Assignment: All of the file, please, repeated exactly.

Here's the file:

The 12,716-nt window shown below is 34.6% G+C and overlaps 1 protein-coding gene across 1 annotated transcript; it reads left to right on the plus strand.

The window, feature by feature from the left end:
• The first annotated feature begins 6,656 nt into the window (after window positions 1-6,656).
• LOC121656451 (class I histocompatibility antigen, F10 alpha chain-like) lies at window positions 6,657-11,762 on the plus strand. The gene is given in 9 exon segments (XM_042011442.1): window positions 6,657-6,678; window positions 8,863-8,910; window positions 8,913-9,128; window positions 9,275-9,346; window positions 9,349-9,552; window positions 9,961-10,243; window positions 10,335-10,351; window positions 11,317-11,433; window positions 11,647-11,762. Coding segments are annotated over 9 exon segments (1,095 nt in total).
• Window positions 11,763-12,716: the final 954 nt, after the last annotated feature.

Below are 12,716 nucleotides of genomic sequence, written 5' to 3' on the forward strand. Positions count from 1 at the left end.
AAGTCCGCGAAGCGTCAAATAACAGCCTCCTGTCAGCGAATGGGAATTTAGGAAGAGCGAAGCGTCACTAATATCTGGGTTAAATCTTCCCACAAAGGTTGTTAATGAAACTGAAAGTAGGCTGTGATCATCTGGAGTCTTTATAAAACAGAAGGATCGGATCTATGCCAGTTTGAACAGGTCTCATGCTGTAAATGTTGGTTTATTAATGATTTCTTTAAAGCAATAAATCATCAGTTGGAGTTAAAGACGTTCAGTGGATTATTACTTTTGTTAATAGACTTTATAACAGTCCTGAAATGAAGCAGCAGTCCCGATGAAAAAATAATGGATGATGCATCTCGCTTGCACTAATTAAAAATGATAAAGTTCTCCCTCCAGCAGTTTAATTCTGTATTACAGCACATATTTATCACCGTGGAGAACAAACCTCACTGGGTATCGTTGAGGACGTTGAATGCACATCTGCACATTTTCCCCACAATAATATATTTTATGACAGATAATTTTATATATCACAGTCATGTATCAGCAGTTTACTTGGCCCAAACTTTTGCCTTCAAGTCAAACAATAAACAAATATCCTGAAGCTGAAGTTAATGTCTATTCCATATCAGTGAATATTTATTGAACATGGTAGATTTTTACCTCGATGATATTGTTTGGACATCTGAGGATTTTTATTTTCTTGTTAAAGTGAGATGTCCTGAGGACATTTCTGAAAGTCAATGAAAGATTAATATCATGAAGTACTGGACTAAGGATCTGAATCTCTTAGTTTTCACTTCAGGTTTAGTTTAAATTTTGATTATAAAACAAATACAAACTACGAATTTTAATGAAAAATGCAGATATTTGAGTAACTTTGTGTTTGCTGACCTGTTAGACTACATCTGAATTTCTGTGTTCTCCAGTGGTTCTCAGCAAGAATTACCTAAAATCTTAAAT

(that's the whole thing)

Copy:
The 12,716-nt window shown below is 34.6% G+C and overlaps 1 protein-coding gene across 1 annotated transcript; it reads left to right on the plus strand.

The window, feature by feature from the left end:
• The first annotated feature begins 6,656 nt into the window (after window positions 1-6,656).
• LOC121656451 (class I histocompatibility antigen, F10 alpha chain-like) lies at window positions 6,657-11,762 on the plus strand. The gene is given in 9 exon segments (XM_042011442.1): window positions 6,657-6,678; window positions 8,863-8,910; window positions 8,913-9,128; window positions 9,275-9,346; window positions 9,349-9,552; window positions 9,961-10,243; window positions 10,335-10,351; window positions 11,317-11,433; window positions 11,647-11,762. Coding segments are annotated over 9 exon segments (1,095 nt in total).
• Window positions 11,763-12,716: the final 954 nt, after the last annotated feature.

Below are 12,716 nucleotides of genomic sequence, written 5' to 3' on the forward strand. Positions count from 1 at the left end.
AAGTCCGCGAAGCGTCAAATAACAGCCTCCTGTCAGCGAATGGGAATTTAGGAAGAGCGAAGCGTCACTAATATCTGGGTTAAATCTTCCCACAAAGGTTGTTAATGAAACTGAAAGTAGGCTGTGATCATCTGGAGTCTTTATAAAACAGAAGGATCGGATCTATGCCAGTTTGAACAGGTCTCATGCTGTAAATGTTGGTTTATTAATGATTTCTTTAAAGCAATAAATCATCAGTTGGAGTTAAAGACGTTCAGTGGATTATTACTTTTGTTAATAGACTTTATAACAGTCCTGAAATGAAGCAGCAGTCCCGATGAAAAAATAATGGATGATGCATCTCGCTTGCACTAATTAAAAATGATAAAGTTCTCCCTCCAGCAGTTTAATTCTGTATTACAGCACATATTTATCACCGTGGAGAACAAACCTCACTGGGTATCGTTGAGGACGTTGAATGCACATCTGCACATTTTCCCCACAATAATATATTTTATGACAGATAATTTTATATATCACAGTCATGTATCAGCAGTTTACTTGGCCCAAACTTTTGCCTTCAAGTCAAACAATAAACAAATATCCTGAAGCTGAAGTTAATGTCTATTCCATATCAGTGAATATTTATTGAACATGGTAGATTTTTACCTCGATGATATTGTTTGGACATCTGAGGATTTTTATTTTCTTGTTAAAGTGAGATGTCCTGAGGACATTTCTGAAAGTCAATGAAAGATTAATATCATGAAGTACTGGACTAAGGATCTGAATCTCTTAGTTTTCACTTCAGGTTTAGTTTAAATTTTGATTATAAAACAAATACAAACTACGAATTTTAATGAAAAATGCAGATATTTGAGTAACTTTGTGTTTGCTGACCTGTTAGACTACATCTGAATTTCTGTGTTCTCCAGTGGTTCTCAGCAAGAATTACCTAAAATCTTAAAT